‘Lack of fresh capital to impact government banks’ balance sheet stability’

Chennai, May 31 (IANS) Global credit rating agency Fitch Ratings on Tuesday said an inability to infuse fresh capital into government owned banks would impact their balance sheet stability.

In a statement, Fitch Ratings said the credit profiles of government-owned banks are under pressure as heavy losses reported in the last two consecutive quarters weaken their core capital adequacy.

“An inability to strengthen capital in a timely manner could have a potentially negative impact on the banks’ ability to achieve balance-sheet stability, pursue credit growth and defend market share in the long term,” it said.

According to the rating agency, the government remains the most important source of new capital for the public sector banks as their access to capital markets is likely to reamin weak.

“There are few options for private-sector capital for now. Public sector banks’ access to capital markets is likely to remain weak. There is little additional Tier 1 capital issuance either (around $500 million since January).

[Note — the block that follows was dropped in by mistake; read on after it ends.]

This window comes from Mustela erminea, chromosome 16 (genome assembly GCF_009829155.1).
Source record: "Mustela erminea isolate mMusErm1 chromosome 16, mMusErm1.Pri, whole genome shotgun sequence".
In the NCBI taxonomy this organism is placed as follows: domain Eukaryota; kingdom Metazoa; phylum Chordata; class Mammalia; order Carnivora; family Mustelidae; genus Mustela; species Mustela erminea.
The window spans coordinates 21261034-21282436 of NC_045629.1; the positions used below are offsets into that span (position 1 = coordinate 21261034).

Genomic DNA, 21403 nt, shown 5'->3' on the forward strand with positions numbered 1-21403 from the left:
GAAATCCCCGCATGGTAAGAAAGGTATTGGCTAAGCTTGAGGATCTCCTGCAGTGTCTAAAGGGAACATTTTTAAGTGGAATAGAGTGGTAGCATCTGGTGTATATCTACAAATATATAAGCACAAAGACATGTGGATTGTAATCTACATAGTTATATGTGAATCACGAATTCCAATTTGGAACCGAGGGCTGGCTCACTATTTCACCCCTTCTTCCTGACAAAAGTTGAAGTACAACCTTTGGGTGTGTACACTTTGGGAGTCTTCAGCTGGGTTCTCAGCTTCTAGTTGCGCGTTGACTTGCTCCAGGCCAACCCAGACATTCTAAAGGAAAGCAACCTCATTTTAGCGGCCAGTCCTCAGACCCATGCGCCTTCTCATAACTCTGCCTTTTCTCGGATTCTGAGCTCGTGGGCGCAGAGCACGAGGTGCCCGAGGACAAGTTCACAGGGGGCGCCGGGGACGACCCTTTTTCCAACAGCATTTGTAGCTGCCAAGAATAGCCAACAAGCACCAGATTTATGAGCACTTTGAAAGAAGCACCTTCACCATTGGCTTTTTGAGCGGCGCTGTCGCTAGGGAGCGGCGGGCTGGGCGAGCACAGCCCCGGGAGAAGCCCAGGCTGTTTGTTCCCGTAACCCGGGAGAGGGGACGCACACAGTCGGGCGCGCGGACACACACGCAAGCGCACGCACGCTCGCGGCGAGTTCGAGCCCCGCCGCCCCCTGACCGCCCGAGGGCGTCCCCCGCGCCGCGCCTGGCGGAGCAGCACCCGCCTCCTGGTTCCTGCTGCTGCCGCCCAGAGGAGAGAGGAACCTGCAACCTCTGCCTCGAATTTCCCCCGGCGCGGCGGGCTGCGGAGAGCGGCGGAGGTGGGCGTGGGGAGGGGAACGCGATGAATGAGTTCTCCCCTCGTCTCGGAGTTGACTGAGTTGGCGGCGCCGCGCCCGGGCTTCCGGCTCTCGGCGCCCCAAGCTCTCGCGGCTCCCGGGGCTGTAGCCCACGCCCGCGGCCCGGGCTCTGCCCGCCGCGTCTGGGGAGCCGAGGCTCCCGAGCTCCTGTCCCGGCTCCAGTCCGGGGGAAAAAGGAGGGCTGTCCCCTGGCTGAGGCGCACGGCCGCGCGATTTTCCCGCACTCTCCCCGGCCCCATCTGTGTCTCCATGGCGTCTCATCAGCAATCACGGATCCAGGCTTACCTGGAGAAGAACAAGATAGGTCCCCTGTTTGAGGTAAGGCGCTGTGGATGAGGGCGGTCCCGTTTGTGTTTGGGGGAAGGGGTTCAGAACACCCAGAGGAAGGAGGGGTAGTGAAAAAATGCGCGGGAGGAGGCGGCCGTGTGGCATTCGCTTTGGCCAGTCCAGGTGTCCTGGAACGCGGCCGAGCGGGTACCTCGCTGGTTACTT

“The sector’s requirement for new capital needs to be addressed to meaningfully kick-start credit growth to lend support to the economy,” it said.

According to Fitch Ratings, the core capital ratios for many public-sector banks are close to or below the Basel III financial year 2019 (FY19) minimum regulatory requirement of eight per cent.

The public sector banks are unlikely to build capital through internal capital generation in light of the dim earnings outlook – at least over the next two years due to the ongoing provisioning pressure.

Fitch Ratings said the central bank’s review of asset quality highlights the higher capital risks for government banks with an average net non-performing loans (NPL) to equity ratio at around 70 per cent versus eight per cent at private banks.

The Reserve Bank of India’s recent discussion paper on limiting banking sector exposure to individual corporate borrowers, when implemented, could further reduce systemic risk by limiting concentration risk to large corporate, it said.



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